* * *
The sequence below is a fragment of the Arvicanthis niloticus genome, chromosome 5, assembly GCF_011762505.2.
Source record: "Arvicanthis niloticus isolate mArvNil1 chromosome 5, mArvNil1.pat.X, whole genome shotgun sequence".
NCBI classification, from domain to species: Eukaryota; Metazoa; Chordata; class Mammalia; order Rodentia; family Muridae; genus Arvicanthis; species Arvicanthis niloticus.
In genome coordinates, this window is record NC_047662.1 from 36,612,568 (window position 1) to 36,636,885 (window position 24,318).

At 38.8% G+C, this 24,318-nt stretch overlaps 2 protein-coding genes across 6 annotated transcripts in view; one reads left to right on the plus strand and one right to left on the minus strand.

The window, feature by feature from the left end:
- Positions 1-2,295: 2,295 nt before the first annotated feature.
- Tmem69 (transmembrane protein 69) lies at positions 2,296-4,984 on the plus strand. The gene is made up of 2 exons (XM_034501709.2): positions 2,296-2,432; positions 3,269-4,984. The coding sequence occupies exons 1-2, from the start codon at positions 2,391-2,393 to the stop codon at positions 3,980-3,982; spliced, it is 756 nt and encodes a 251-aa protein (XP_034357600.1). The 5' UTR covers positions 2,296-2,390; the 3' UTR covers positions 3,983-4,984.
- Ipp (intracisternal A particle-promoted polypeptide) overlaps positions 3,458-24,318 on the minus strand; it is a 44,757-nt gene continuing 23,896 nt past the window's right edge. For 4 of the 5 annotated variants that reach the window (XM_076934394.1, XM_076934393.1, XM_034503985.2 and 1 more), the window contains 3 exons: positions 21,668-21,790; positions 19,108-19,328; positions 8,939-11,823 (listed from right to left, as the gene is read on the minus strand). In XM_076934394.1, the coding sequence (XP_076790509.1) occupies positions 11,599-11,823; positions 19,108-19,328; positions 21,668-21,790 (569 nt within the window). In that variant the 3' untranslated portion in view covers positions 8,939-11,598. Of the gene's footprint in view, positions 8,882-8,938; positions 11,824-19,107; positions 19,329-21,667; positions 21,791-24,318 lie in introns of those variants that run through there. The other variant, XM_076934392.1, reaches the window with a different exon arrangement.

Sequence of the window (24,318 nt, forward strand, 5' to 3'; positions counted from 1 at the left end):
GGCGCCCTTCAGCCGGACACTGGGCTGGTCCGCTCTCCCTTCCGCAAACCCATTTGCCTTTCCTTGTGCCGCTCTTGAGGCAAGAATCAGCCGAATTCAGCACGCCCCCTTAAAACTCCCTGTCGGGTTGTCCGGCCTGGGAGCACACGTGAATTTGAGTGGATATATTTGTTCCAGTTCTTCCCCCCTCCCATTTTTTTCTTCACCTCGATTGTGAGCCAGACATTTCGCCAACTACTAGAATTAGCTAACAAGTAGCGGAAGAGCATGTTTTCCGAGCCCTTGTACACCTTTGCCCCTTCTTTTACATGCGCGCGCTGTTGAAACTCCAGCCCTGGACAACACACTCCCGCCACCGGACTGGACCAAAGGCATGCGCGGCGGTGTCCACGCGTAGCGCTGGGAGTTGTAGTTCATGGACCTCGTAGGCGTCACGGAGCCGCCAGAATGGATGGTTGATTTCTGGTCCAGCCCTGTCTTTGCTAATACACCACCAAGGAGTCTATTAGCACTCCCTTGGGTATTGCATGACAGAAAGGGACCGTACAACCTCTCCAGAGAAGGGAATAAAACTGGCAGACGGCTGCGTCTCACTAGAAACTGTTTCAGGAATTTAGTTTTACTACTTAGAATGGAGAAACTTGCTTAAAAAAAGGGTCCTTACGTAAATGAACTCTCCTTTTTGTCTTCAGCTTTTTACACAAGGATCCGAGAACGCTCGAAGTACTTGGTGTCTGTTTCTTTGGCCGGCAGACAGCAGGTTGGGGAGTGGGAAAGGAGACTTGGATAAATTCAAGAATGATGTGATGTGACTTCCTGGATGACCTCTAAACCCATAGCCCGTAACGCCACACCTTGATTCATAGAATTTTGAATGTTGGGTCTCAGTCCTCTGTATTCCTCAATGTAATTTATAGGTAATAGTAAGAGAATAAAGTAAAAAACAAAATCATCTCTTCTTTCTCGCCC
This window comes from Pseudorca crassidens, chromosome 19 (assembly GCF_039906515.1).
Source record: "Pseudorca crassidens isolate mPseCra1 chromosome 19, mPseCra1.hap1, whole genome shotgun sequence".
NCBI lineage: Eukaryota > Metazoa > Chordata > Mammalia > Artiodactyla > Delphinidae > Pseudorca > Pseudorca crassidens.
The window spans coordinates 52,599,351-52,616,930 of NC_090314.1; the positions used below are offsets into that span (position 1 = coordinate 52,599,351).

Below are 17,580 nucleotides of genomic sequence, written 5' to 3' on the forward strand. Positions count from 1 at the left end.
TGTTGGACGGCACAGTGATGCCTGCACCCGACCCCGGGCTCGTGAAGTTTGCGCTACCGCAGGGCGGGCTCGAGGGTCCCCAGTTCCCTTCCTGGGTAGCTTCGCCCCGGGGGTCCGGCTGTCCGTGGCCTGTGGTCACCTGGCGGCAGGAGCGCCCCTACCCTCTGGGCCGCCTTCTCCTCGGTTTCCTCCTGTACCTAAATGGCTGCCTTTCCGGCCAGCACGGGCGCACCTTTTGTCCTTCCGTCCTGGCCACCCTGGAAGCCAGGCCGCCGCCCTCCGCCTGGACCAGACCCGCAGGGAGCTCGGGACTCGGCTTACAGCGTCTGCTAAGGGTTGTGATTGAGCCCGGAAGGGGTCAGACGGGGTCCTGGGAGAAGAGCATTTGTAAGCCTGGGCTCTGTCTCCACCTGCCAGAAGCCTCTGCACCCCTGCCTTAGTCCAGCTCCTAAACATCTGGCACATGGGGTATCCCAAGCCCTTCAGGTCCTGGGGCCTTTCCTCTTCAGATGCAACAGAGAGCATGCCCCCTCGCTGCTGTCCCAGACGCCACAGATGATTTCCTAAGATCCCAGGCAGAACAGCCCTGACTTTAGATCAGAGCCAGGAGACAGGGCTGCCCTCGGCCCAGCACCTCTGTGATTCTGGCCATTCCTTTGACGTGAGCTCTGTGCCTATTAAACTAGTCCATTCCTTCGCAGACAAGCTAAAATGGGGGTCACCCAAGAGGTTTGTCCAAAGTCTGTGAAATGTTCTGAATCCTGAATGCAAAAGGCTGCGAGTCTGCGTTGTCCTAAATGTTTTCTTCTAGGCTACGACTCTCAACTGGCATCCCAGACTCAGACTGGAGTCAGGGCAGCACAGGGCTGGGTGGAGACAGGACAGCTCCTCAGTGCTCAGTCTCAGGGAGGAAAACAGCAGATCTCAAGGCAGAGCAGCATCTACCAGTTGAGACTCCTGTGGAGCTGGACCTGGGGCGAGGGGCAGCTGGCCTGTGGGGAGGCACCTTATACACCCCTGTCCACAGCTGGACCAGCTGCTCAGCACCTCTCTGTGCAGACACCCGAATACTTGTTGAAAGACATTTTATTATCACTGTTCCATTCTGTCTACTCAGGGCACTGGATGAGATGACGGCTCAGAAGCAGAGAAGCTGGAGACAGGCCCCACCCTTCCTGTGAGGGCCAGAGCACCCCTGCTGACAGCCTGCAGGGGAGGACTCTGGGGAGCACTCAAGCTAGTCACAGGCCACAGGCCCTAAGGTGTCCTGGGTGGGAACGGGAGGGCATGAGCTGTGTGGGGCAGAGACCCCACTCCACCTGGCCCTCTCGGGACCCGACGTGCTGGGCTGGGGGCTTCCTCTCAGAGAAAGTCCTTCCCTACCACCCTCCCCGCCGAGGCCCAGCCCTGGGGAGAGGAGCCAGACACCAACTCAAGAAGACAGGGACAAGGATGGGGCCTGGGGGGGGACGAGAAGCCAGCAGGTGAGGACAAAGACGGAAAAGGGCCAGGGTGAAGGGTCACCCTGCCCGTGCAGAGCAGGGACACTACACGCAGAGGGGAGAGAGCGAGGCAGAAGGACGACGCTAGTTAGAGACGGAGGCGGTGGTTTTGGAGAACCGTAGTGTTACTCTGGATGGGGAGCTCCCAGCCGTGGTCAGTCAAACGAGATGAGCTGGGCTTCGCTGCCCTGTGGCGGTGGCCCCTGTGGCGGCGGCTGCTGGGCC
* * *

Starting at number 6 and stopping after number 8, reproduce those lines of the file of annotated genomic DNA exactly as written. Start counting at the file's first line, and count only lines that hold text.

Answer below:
The window, feature by feature from the left end:
- Positions 1-2,295: 2,295 nt before the first annotated feature.
- Tmem69 (transmembrane protein 69) lies at positions 2,296-4,984 on the plus strand. The gene is made up of 2 exons (XM_034501709.2): positions 2,296-2,432; positions 3,269-4,984. The coding sequence occupies exons 1-2, from the start codon at positions 2,391-2,393 to the stop codon at positions 3,980-3,982; spliced, it is 756 nt and encodes a 251-aa protein (XP_034357600.1). The 5' UTR covers positions 2,296-2,390; the 3' UTR covers positions 3,983-4,984.